Jim and, to some extent I, would argue that not caring is the archetype of an outlaw. It kind of has to be, really. So even if being an outlaw really is an amalgamation of a lot of different types of imagery (probably the ones that Jim is thinking of,) those things don’t really matter because you can’t represent all those other images without clear emotional detachment from reality. And this is probably a safe way to perceive this idea going forward, considering we have no room for traditional outlaws in 2016, not in a conventional way anyhow. In the 1985 Albert Brooks comedy Lost In America, Brooks’ character constantly refers to the fact that he’s planning on Easy Rider-ing it across the country, using “What Would Jack Nicholson Do?” as a fundamental mantra throughout the film. But that film, released almost 30 years ago, tellingly reveals that even in the mid 80’s, the concept of the “outlaw” had changed extensively. Even in his ambition to be freewheelin’, live on the edge and appropriately not give a fuck, Brooks cannot help but be self-conscious about doing so. Over her career, that’s been Loveless: Wanting to fit into an archetype while being self-conscious of its limitations and creative ambitions. All along Loveless was always wearing those sunglasses in doors, hoping everyone just accepted that she was cool enough to pull it off and not question whether she was sincerely apathetic or not.
Loveless knows that when she sings “And by Texas, I know I’ll be ready to crack / Well, that’s where I almost killed you, but honey give me one more chance,” she’s evoking imagery that falls on brand with the outlaw country mission statement, even if her music leans decidedly closer to indie acts like Ryan Adams or big dick rock acts like Foo Fighters than it does, say, Hank III. But Jim identifies himself as outlaw as well, and his Chris Brown songs and swaggy deodorant don’t seem to be detractors for him, so why would they be for Loveless? We can get one thing straight: Jim is ignorant to the ideas that surround true outlaw-ness, but Loveless is simply indifferent, which gives her the punk rock edge that existed within the outlaw country’s roots since the beginning.
Jim’s comments made me think about another artist that’s parading around under the guise of outlaw country, and that would be Wheeler Walker Jr. If you listen to interviews with Wheeler, he certainly fits the part – indifferent, freewheeling, as Jim would put it, “a badass with a sick twisted sense of humor.” His debut Redneck Shit features songs like “Can’t Fuck You off My Mind”, “Fightin’, Fuckin’, Fartin’”, and “Eatin’ Pussy/Kickin’ Ass”. It’s all done with overt self-seriousness and so, at least on the outside, Wheeler truly embodies the spirit, if not maybe the literalness, of outlaw country, and for that he’s turned Nashville on its ear.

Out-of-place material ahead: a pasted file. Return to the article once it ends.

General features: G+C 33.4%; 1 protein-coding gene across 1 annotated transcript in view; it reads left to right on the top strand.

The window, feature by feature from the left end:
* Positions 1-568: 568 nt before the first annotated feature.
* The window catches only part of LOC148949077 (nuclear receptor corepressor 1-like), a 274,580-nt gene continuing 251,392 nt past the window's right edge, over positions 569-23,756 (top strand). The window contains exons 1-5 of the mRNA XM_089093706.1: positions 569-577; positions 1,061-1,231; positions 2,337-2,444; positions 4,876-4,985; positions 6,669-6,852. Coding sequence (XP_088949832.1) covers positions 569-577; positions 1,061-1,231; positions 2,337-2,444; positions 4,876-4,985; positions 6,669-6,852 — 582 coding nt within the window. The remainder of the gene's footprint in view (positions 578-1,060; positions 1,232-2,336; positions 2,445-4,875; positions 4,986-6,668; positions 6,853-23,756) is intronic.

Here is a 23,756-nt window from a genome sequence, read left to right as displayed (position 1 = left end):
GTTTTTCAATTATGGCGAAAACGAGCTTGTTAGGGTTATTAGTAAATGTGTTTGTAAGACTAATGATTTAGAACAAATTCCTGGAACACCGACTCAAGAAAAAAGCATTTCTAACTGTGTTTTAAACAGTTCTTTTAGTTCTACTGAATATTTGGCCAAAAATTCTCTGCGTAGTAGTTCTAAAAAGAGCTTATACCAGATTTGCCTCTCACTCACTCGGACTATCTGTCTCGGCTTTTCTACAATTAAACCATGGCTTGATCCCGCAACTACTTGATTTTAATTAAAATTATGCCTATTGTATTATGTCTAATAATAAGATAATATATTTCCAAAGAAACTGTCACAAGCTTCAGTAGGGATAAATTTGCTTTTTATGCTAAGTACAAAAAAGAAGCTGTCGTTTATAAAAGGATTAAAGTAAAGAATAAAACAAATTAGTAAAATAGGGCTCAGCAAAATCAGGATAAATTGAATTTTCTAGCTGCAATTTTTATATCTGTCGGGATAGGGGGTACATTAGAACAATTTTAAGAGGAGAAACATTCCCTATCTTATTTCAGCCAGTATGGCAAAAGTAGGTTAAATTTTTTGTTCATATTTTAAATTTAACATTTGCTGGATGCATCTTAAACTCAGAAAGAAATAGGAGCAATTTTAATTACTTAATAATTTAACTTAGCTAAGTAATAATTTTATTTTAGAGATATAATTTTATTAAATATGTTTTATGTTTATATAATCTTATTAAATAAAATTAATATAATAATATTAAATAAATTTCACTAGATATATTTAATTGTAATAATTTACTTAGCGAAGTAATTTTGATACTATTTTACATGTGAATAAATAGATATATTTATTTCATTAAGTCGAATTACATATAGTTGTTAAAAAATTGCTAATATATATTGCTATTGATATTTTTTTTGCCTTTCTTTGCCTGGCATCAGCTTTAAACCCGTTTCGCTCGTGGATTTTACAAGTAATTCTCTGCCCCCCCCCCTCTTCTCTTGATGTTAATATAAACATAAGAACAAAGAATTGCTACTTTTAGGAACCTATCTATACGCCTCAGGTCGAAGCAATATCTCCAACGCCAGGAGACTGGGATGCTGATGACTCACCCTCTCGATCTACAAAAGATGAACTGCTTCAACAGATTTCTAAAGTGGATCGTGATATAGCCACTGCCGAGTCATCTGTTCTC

But some light internet research will reveal some disconcerting things. Born Benjamin Isaac Hoffman, Hoffman pre-Wheeler Walker Jr. was an aspiring comedian who even hosted a show on Comedy Central. Given the nature of his songs, knowing Hoffman as a comedian helps explains lines like “Fuck my cousin in her asshole ‘fore I finished on her tits / Then I shoot my neighbor’s cat / I love that redneck shit.” Maybe Hoffman really believes in the material he’s putting out as Wheeler Walker Jr., and maybe it is as self-serious as he claims it is. But maybe it’s all a joke. Or a cash grab. The potential illusion of Wheeler Walker Jr. as a rough ‘em tough ‘em country star is enough for most people to accept him as the savior of modern country and, more importantly, someone that is going to put the “outlaw” flavor back into the mainstream. But for some, that potential illusion is just validation that he can’t be trusted. A valid third answer, and the one I would argue, is: Does it even matter?
Fans feel betrayed all the time. They feel betrayed for petty and stupid reasons, and they feel betrayed by very real reasons, but most of the time for petty and stupid reasons. Should fans feel betrayed by Loveless for moving away from the style of country that made her popular? Of course not. Does it make her less outlaw country? On the contrary, it probably makes her more outlaw than before. She’s an artist and she’s indifferent to your pleas. Should fans feel betrayed by the potential work that is Wheeler Walker Jr.? Of course not. He delivered an album that’s emblematic of what people like Jim believe IS outlaw country and, even if it is a work, he can’t take that album away. In the era of blatantly law abiding outlaw country and white collar crime, the genre has desperately needed to exist in mysterious flux of intent and honestly, and artists like Loveless and Wheeler are the best thing for it.